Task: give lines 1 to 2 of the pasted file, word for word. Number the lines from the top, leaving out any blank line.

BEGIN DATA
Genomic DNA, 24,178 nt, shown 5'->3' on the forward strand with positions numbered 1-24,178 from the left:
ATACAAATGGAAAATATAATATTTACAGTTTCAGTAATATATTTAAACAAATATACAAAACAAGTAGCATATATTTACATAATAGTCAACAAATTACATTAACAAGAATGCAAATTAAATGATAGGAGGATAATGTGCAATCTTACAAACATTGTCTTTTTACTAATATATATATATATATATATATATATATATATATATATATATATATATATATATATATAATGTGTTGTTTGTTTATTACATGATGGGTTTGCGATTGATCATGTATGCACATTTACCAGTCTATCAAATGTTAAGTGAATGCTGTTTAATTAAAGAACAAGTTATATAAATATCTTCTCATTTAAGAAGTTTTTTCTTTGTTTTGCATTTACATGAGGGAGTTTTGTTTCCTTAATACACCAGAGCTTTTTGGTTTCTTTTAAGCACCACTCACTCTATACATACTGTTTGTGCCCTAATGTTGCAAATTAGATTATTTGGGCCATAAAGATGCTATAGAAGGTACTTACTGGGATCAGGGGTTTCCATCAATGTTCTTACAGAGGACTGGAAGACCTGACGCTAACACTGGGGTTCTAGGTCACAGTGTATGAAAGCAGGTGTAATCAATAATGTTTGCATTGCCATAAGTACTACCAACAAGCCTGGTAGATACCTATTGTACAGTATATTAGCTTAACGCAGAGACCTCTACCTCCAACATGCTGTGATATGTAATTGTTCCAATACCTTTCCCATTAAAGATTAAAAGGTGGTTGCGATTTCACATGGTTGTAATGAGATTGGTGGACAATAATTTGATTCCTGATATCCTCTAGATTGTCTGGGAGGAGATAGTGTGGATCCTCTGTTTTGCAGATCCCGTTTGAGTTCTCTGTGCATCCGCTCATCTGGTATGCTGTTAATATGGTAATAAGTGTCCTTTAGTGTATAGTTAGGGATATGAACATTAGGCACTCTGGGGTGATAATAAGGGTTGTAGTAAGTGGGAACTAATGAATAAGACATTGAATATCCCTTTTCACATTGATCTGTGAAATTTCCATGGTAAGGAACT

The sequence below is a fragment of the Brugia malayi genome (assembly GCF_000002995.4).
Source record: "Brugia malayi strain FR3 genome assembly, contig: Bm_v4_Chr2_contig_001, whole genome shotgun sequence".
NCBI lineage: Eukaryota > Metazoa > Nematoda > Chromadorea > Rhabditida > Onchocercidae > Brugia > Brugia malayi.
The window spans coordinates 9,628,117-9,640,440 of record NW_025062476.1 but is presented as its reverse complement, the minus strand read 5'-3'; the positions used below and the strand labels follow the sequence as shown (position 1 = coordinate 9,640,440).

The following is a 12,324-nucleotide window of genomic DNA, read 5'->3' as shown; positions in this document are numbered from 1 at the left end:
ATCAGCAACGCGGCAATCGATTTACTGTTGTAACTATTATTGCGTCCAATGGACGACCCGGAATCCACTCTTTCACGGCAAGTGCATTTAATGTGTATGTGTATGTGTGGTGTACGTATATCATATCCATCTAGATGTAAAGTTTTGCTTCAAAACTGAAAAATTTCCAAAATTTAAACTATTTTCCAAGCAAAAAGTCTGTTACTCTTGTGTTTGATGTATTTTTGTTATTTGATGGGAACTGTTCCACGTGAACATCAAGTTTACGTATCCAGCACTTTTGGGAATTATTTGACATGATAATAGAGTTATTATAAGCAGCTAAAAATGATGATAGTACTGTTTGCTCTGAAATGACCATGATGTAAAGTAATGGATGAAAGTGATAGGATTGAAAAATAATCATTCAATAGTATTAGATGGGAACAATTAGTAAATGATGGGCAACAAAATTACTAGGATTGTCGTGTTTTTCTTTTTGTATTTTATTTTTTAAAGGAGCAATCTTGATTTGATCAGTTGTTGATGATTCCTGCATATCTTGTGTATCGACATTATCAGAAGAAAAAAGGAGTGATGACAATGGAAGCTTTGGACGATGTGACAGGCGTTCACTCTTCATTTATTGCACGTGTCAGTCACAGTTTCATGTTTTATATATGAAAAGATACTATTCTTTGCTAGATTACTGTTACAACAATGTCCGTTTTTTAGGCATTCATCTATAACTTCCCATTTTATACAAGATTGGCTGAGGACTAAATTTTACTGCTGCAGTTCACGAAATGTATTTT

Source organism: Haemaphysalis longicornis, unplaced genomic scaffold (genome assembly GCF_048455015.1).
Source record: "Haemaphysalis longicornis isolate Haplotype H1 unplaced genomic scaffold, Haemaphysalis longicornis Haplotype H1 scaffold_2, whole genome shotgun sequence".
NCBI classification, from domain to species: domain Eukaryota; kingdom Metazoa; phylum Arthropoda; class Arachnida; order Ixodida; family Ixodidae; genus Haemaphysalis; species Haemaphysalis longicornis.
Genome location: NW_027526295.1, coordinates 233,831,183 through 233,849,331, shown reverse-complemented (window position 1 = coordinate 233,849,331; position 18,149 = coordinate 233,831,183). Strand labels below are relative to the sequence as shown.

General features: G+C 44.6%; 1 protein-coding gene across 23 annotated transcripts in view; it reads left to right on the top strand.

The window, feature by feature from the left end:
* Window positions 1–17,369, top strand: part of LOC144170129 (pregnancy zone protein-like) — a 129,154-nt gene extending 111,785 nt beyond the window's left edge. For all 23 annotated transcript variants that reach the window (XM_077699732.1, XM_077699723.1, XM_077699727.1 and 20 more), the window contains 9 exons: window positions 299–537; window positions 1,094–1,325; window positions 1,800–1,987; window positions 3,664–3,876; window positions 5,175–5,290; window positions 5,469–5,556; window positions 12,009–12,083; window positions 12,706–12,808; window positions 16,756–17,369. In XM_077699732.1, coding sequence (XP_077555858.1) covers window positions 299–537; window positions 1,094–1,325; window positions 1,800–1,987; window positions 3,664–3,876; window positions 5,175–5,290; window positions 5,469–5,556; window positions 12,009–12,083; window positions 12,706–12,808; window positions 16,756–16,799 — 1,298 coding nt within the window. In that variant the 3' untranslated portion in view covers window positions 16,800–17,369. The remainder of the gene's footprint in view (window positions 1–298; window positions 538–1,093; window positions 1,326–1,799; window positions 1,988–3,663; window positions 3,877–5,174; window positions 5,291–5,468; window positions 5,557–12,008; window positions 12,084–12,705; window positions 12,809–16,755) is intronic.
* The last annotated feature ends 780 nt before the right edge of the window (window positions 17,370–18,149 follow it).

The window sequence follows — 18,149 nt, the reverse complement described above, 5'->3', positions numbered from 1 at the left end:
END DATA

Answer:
Genomic DNA, 24,178 nt, shown 5'->3' on the forward strand with positions numbered 1-24,178 from the left:
ATACAAATGGAAAATATAATATTTACAGTTTCAGTAATATATTTAAACAAATATACAAAACAAGTAGCATATATTTACATAATAGTCAACAAATTACATTAACAAGAATGCAAATTAAATGATAGGAGGATAATGTGCAATCTTACAAACATTGTCTTTTTACTAATATATATATATATATATATATATATATATATATATATATATATATATATATATATATAATGTGTTGTTTGTTTATTACATGATGGGTTTGCGATTGATCATGTATGCACATTTACCAGTCTATCAAATGTTAAGTGAATGCTGTTTAATTAAAGAACAAGTTATATAAATATCTTCTCATTTAAGAAGTTTTTTCTTTGTTTTGCATTTACATGAGGGAGTTTTGTTTCCTTAATACACCAGAGCTTTTTGGTTTCTTTTAAGCACCACTCACTCTATACATACTGTTTGTGCCCTAATGTTGCAAATTAGATTATTTGGGCCATAAAGATGCTATAGAAGGTACTTACTGGGATCAGGGGTTTCCATCAATGTTCTTACAGAGGACTGGAAGACCTGACGCTAACACTGGGGTTCTAGGTCACAGTGTATGAAAGCAGGTGTAATCAATAATGTTTGCATTGCCATAAGTACTACCAACAAGCCTGGTAGATACCTATTGTACAGTATATTAGCTTAACGCAGAGACCTCTACCTCCAACATGCTGTGATATGTAATTGTTCCAATACCTTTCCCATTAAAGATTAAAAGGTGGTTGCGATTTCACATGGTTGTAATGAGATTGGTGGACAATAATTTGATTCCTGATATCCTCTAGATTGTCTGGGAGGAGATAGTGTGGATCCTCTGTTTTGCAGATCCCGTTTGAGTTCTCTGTGCATCCGCTCATCTGGTATGCTGTTAATATGGTAATAAGTGTCCTTTAGTGTATAGTTAGGGATATGAACATTAGGCACTCTGGGGTGATAATAAGGGTTGTAGTAAGTGGGAACTAATGAATAAGACATTGAATATCCCTTTTCACATTGATCTGTGAAATTTCCATGGTAAGGAACT